Preparing this budget requires many assumptions that I’m not the least bit qualified to make. If the hospital is to have something that’s realistic, I’m going to have to involve the physician chiefs and a few other key managers. The real question is how best to do that.
Alex Cohn, the Chief Financial Officer of Los Reyes Hospital, was commenting on the frustration he felt as he began the process of preparing the hospital’s budget for the upcoming fiscal year. As a first step in the process, he had requested some basic information from each of the hospital’s clinical and service departments. He continued:
In reviewing this information, I realized that I simply couldn’t make many of the budgetary decisions in a sensible way. So, I thought it would make sense to decentralize some decisions to the clinical and service departments. However, I know that I’ll encounter some resistance in doing that since these people have never been involved in budgetary decision making before. I thought it might make sense to show them how they could become involved in a way that takes advantage of their expertise. I only hope that I’m not creating a monster of some sort!
To demonstrate the potential role for physician chiefs and service department managers in formulating the hospital’s budget, Mr. Cohn chose four case types in the department of medicine and four hospital service departments as the building blocks for a sample budget. He felt that if he could demonstrate a better approach to budgeting for these four case types and four departments, his approach then could be expanded to cover the rest of the hospital.
The four case types he chose were DRG089 (Simple pneumonia & pleurisy, age over 17), DRG014 (Specific cerebral vascular disorders except transient ischemic attack), DRG096 (Bronchitis & asthma, age over 17), and DRG140 (Angina pectoris). The four service departments he chose were routine care (i.e. the hospital stay itself), radiology, laboratory, and pharmacy.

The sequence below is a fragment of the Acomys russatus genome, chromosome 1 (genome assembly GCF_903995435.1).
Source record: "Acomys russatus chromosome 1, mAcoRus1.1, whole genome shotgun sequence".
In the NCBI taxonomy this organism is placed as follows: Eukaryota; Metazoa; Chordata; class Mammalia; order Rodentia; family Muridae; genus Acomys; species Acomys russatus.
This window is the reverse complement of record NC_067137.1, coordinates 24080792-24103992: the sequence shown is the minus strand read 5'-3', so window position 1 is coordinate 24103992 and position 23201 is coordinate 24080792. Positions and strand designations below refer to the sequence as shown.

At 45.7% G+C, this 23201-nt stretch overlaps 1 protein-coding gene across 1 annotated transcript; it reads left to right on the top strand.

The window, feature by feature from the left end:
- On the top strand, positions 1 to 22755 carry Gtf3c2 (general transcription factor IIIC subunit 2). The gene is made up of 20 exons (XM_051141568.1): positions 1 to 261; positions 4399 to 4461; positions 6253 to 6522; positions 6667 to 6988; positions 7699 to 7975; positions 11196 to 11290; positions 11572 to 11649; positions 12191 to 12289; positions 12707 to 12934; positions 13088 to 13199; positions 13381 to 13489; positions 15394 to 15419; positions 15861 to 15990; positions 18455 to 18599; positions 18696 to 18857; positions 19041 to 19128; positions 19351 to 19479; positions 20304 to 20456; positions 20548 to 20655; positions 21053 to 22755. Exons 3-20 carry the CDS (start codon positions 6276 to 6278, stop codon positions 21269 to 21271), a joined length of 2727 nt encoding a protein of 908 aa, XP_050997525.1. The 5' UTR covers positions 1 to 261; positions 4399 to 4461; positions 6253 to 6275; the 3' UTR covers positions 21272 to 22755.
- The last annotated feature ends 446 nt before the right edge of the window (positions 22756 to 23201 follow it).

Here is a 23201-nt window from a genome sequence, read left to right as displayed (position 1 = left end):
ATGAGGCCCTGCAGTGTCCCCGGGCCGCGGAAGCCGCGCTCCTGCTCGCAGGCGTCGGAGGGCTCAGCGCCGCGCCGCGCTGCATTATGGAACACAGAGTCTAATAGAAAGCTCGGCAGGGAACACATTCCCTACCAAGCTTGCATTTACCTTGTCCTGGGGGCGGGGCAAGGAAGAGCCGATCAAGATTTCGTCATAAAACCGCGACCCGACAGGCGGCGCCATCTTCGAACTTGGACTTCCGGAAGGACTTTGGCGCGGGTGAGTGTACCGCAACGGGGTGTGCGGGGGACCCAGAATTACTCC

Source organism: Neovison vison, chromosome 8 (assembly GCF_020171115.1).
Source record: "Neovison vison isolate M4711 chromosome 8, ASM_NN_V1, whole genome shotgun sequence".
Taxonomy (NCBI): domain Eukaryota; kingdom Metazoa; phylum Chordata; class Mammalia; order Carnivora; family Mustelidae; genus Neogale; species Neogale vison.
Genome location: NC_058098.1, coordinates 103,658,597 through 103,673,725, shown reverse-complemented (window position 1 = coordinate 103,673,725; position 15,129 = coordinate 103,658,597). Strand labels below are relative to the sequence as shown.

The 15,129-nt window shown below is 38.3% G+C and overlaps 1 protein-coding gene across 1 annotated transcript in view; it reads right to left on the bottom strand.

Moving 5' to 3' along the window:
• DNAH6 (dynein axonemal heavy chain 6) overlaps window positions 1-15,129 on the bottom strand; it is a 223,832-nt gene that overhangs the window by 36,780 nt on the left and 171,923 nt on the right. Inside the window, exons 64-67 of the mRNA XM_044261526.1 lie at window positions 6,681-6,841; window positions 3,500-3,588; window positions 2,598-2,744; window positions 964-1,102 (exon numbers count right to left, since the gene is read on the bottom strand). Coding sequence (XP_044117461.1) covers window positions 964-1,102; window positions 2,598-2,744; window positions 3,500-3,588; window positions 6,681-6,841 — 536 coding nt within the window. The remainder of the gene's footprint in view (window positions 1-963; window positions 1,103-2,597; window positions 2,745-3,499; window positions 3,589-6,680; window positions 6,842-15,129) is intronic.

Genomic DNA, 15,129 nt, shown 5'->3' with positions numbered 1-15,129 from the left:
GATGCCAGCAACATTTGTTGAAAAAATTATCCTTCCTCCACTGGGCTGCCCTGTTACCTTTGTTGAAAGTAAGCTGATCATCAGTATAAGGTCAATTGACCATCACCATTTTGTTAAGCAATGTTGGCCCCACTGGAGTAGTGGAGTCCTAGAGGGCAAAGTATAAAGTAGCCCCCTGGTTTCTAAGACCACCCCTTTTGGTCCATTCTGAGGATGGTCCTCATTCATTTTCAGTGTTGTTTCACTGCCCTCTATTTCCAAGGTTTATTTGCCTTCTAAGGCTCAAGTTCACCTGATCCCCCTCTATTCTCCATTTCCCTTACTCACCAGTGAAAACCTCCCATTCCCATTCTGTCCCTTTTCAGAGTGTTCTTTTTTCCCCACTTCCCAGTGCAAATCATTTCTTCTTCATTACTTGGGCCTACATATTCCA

Mr. Cohn used the information he had obtained from his meetings and conversations with the the chief of medicine, Maria Delgado, M.D., to determine how many cases of each type she expected the physicians in her department would treat during the upcoming year, and how many units of service she expected each case would use from each of the four service departments.
Since most of the hospital’s contracts used a diagnosis-based form of payment, he then discussed the expected revenue the hospital would receive for each case type with his manager of contracting. The results of his information gathering efforts are contained in Exhibit 1. . . .
- Using the information contained in the case and Exhibit 1, prepare a budget for the department of medicine for the four case types shown. Organize your figures so that Dr. Delgado will find them understandable and useful.*
- Assuming Dr. Delgado and Mr. Cohn are unhappy with the “bottom line” of this budget, what options are available to change it? Which options seem the most feasible to implement?
- What problems do you think Dr. Delgado and Mr. Cohn will encounter in attempting to expand this effort to the rest of the department of medicine? What should be done about those problems?
- What problems do you think Mr. Cohn will encounter in attempting to expand this effort to the rest of the hospital? What should be done about those problems?